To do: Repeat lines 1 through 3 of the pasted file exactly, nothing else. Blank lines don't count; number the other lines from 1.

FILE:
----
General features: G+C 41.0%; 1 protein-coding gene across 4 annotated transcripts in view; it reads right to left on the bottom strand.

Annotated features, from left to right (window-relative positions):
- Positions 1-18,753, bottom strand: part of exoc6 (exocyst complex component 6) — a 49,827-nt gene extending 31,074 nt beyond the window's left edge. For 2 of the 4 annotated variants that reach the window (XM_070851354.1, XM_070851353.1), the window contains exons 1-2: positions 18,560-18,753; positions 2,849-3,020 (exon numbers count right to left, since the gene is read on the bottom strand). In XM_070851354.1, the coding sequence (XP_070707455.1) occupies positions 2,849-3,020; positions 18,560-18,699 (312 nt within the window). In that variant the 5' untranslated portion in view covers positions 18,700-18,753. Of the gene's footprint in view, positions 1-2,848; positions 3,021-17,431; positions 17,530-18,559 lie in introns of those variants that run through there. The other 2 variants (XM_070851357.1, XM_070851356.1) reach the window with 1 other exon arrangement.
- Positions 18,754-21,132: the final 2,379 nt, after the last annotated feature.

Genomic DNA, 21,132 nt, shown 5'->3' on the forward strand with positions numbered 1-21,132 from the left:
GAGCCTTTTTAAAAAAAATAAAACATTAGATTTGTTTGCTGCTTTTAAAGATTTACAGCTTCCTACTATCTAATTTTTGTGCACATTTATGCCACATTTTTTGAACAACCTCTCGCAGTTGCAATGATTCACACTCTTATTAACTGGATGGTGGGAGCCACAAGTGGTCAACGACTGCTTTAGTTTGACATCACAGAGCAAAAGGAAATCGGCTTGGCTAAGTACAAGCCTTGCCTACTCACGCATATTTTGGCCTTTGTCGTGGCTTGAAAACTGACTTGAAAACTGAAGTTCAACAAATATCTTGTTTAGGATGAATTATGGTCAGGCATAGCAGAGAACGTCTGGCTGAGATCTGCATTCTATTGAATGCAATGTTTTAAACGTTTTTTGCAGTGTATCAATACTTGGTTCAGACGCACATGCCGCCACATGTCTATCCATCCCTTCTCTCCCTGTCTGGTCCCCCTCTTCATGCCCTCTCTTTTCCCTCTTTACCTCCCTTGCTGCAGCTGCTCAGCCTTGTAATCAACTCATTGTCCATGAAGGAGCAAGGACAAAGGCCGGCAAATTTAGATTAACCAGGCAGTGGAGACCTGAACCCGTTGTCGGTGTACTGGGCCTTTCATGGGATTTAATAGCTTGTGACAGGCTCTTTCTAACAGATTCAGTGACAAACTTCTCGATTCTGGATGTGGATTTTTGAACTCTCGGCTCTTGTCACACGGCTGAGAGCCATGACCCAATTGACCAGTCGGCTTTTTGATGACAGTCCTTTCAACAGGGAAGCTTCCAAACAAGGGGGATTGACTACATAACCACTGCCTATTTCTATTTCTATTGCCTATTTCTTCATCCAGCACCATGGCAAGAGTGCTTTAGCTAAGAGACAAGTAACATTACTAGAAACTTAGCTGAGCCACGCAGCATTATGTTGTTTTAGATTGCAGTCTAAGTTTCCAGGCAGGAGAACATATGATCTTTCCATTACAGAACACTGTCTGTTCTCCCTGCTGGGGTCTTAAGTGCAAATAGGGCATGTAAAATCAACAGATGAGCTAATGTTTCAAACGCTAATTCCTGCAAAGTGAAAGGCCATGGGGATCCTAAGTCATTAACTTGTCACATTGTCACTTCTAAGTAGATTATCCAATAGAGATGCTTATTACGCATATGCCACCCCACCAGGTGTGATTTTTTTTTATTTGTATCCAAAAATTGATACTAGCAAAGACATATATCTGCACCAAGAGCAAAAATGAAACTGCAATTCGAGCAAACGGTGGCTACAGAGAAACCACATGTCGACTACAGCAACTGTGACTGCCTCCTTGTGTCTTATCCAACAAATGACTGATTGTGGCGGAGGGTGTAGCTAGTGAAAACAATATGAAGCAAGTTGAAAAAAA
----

General features: G+C 41.0%; 1 protein-coding gene across 4 annotated transcripts in view; it reads right to left on the bottom strand.

Annotated features, from left to right (window-relative positions):
- Positions 1-18,753, bottom strand: part of exoc6 (exocyst complex component 6) — a 49,827-nt gene extending 31,074 nt beyond the window's left edge. For 2 of the 4 annotated variants that reach the window (XM_070851354.1, XM_070851353.1), the window contains exons 1-2: positions 18,560-18,753; positions 2,849-3,020 (exon numbers count right to left, since the gene is read on the bottom strand). In XM_070851354.1, the coding sequence (XP_070707455.1) occupies positions 2,849-3,020; positions 18,560-18,699 (312 nt within the window). In that variant the 5' untranslated portion in view covers positions 18,700-18,753. Of the gene's footprint in view, positions 1-2,848; positions 3,021-17,431; positions 17,530-18,559 lie in introns of those variants that run through there. The other 2 variants (XM_070851357.1, XM_070851356.1) reach the window with 1 other exon arrangement.